Canadian finance chief Jim Flaherty boasts of Canada’s economic strength

Canadian finance chief Jim Flaherty boasts of Canada’s economic strength

Canada's Finance Minister Jim Flaherty answers questions during a news conference in London March 16, 2010.

Canada’s Finance Minister Jim Flaherty answers questions during a news conference in London March 16, 2010.

Photograph by: Suzanne Plunkett/Reuters, Suzanne Plunkett/Reuters

LONDON — Finance Minister Jim Flaherty boasted about Canada’s relative fiscal strength Tuesday as Britain and other members of the European Union face intense political divisions and social unrest over massive debt problems.

Flaherty, on the second leg of a two-day trip that began in New York, said Canada is on track to balance its budget, while also enjoying renewed business confidence and consumer demand and has the world’s strongest and best-regulated banking system.

“Our nation fully intends to build on that crisis-tested advantage,” he told the Canada-United Kingdom Chamber of Commerce.

He acknowledged there has been “upward pressure” on the Canadian dollar, which closed near parity Tuesday at 98.62 U.S. cents, its highest finish since July 25, 2008.

But Flaherty, who along with Bank of Canada governor Mark Carney warned only months ago of the dangers of a high-flying currency, seemed more sanguine about it on Tuesday.

“Canada’s relatively strong fiscal position is assisting the rise of the dollar,” he said.

The Canadian government, he said, is “not worried, but watchful,” with regard to real estate prices, Flaherty told a business audience, noting his recent decision to toughen requirements for government-insured mortgages.

“One has to watch this to make sure that one does not have borrowers who cannot afford higher interest rates, because as we all know interest rates are historically low and they have nowhere to go but up.”

Nevertheless Flaherty, who acknowledged less flattering statistics such as an 8.2 per cent unemployment rate, said the Canadian and global economies remain vulnerable due to the huge indebtedness of many countries, particularly the U.S. economy.

“I think we’re all concerned about . . . the size of the U.S. deficit,” he said, citing the economy’s dependence on Canada-U.S. Trade.

He also noted concern about massive debt problems in a number of European countries, including Greece.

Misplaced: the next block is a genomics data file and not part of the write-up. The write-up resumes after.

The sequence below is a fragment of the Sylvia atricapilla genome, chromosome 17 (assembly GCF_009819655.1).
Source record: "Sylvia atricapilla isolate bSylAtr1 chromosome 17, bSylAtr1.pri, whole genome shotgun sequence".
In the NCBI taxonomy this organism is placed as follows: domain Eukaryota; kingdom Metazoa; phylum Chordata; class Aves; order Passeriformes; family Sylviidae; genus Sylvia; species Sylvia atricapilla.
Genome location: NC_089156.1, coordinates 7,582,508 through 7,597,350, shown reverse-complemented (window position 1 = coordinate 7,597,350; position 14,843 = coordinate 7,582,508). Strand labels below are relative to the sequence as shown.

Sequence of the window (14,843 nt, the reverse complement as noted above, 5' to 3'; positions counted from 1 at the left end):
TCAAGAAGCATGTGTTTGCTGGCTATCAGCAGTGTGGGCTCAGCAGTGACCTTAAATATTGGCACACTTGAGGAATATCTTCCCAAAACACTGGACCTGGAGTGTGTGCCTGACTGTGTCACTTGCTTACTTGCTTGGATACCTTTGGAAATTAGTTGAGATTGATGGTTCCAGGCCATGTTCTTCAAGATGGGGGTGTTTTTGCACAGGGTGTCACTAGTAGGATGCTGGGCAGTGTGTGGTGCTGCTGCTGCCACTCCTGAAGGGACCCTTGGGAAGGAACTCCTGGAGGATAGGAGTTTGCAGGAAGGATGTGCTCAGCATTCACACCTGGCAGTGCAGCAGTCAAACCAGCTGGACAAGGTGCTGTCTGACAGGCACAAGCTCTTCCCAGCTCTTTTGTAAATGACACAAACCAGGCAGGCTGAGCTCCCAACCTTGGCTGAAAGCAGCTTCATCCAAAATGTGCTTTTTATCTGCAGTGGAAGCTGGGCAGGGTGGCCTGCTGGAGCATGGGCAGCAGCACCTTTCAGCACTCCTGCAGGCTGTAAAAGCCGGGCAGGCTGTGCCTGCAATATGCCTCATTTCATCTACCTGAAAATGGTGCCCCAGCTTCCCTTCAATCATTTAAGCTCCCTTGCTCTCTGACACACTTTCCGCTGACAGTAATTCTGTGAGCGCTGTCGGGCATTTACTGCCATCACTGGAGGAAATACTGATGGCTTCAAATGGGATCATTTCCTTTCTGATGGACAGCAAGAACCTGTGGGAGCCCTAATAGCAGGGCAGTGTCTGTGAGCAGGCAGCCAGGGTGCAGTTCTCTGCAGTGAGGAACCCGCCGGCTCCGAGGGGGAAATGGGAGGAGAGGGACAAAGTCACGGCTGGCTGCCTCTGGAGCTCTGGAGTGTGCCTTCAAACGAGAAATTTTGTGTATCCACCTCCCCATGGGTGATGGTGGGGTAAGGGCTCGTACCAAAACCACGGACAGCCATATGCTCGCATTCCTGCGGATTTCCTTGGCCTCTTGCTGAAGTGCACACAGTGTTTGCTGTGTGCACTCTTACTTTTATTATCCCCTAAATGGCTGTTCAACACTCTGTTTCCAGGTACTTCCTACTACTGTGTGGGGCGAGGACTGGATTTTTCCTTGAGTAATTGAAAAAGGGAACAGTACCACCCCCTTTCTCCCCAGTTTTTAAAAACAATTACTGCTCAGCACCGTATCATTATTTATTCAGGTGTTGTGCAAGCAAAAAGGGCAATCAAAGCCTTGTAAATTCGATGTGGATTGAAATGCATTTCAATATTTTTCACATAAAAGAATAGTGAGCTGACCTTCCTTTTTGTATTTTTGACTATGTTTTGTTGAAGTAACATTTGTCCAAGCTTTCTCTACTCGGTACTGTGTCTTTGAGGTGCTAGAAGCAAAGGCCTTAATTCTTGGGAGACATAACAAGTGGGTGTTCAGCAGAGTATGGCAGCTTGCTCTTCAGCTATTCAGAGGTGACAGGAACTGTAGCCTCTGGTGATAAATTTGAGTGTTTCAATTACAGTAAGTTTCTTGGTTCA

“We look forward to other developed nations of the world showing their plans to move out of deficit, towards balanced budgets over time,” he said.

“That is necessary for the firm restoration of confidence in developed countries, that we all have a plan to exit from the stimulus” spending programs launched after the global crisis broke out in the autumn of 2008.

While Canada’s $53.8-billion federal deficit sounds hefty, it represents 3.5 per cent of the country’s gross domestic product —_less than a third of the current U.S. and British deficit-to-GDP ratios.

Flaherty’s budget, released March 4, announced reductions in planned spending that the finance minister said would bring the deficit down to $1.8 billion by 2014-15.

Kevin Page, Canada’s independent parliamentary budget officer, has labelled Flaherty’s projections too optimistic, and has projected the deficit will be down to just $12.3 billion by 2014-15.

But that higher figure would still represent just 0.6 per cent of Canada’s projected GDP.

Posted via web from Toronto Real Estate News | Blog


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Dear Readers, I am a dedicated Toronto, Ontario based real estate professional who has been successfully meeting and exceeding the needs of his clients for past several years. I am actively involved in the insurance, financing, and mortgage industry. Real estate is not only my career – it is my passion. I strive to continuously provide my clients with exceptional service to ensure they are fully satisfied when it comes to their real estate needs. For any real estate related inquires contact me today, I will be happy to assist you. Best wishes, Tariq Sultan

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